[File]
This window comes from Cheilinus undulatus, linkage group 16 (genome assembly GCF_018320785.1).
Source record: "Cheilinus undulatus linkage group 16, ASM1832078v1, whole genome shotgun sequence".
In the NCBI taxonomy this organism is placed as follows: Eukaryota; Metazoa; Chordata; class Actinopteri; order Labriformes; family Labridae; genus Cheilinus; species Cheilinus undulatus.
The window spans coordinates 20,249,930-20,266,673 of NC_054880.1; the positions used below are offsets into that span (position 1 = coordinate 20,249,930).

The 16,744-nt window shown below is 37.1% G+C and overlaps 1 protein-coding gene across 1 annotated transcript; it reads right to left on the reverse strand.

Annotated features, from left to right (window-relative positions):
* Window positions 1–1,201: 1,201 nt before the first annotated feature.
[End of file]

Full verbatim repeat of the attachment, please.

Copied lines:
This window comes from Cheilinus undulatus, linkage group 16 (genome assembly GCF_018320785.1).
Source record: "Cheilinus undulatus linkage group 16, ASM1832078v1, whole genome shotgun sequence".
In the NCBI taxonomy this organism is placed as follows: Eukaryota; Metazoa; Chordata; class Actinopteri; order Labriformes; family Labridae; genus Cheilinus; species Cheilinus undulatus.
The window spans coordinates 20,249,930-20,266,673 of NC_054880.1; the positions used below are offsets into that span (position 1 = coordinate 20,249,930).

The 16,744-nt window shown below is 37.1% G+C and overlaps 1 protein-coding gene across 1 annotated transcript; it reads right to left on the reverse strand.

Annotated features, from left to right (window-relative positions):
* Window positions 1–1,201: 1,201 nt before the first annotated feature.